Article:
Stories are teachers that entertain and inspire. We are storytellers all of us.
I read James Dashner's The Maze Runner because I knew the film version was coming out in theaters in 2014. For the other book-to-movie transitions happening this year, I'm doubtful the latter can top the former (including for the upcoming The Fault in Our Stars and Divergent) since a novel's dynamic character building can often fall flat in a two-hour blockbuster. But in The Maze Runner's case, I hope it's an exception. In fact, I hope it goes above and beyond the book.
After recently reading The Age of Miracles and the Divergent series, I realized how much I truly enjoy dystopian fiction. The backdrop of a uniquely troubled world that grapples with themes still universal is intriguing. Yet how the reader perceives that world is usually offered through the lens of a protagonist that we can relate to in some way. In The Maze Runner, however, we are missing that lens because the protagonist has no memory of himself or the existing world. In fact, I struggled to get a good sense of any of the characters, except for perhaps Chuck. As a reader, who do I trust to explain the world to me?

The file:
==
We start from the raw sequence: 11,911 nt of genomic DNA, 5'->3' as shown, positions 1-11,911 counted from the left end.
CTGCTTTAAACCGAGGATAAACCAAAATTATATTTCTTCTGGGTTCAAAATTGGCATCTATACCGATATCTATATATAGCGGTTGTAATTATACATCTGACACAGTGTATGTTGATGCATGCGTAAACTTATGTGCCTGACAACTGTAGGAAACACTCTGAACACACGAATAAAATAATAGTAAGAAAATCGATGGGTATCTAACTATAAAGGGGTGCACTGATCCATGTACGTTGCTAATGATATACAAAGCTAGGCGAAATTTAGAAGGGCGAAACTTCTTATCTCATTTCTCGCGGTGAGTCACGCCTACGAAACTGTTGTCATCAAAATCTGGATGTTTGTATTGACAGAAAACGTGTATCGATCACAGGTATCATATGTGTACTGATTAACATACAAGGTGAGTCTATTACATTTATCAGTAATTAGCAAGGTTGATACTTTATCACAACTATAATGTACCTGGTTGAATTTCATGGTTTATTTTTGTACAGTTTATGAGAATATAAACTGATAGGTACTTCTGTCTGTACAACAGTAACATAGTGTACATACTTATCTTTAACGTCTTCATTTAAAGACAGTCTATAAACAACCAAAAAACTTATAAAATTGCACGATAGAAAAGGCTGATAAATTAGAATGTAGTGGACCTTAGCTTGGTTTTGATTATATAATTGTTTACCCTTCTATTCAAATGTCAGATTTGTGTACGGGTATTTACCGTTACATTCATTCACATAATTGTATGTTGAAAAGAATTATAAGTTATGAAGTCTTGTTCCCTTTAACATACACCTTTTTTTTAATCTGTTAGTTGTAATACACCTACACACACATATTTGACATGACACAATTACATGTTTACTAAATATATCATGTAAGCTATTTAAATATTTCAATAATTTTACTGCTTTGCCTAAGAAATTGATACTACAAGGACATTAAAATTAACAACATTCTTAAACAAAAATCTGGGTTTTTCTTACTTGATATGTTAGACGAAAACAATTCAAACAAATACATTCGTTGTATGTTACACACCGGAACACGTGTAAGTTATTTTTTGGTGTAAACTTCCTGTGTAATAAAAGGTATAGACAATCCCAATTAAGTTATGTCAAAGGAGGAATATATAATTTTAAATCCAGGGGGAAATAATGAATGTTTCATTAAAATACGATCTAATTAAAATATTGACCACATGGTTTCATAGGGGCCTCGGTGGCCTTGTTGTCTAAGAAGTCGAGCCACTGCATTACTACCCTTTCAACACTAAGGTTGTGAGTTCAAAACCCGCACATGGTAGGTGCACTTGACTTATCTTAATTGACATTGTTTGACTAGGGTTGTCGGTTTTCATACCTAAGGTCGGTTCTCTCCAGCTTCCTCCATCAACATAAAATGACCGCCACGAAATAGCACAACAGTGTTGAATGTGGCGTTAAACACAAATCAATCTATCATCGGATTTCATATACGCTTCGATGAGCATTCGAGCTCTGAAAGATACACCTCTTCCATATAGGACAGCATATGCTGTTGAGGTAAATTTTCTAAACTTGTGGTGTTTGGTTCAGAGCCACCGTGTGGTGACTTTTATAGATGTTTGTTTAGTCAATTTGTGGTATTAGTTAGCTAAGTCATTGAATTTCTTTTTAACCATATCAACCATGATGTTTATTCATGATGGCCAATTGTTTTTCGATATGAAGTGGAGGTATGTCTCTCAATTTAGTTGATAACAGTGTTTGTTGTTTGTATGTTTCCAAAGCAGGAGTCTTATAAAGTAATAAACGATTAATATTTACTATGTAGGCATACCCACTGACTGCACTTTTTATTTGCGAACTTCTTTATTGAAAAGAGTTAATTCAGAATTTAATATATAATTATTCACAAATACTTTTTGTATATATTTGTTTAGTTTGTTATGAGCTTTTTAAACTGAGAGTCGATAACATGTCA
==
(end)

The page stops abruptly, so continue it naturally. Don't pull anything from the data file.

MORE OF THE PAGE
At first, it seems an interesting route to learn everything there is to know as the character learns it, but due to the fact that all of the characters are in a similar boat (or refuse to answer questions), we are left clueless for most of the book. And when we finally reach the climax – where the reality of their troubled world is revealed – it feels rushed in a stream of information conveyed through the character's sudden memory, a source that we had not been introduced to over time (and thus lacks authenticity). By the end, key motivations remain unanswered or inadequate, at least from my point of view.
So here's hoping the movie fills in the character gaps, has a stronger build-up toward the climax, and utilizes music and visual subtleties to stir more emotional investment than I could gather during my page-turning.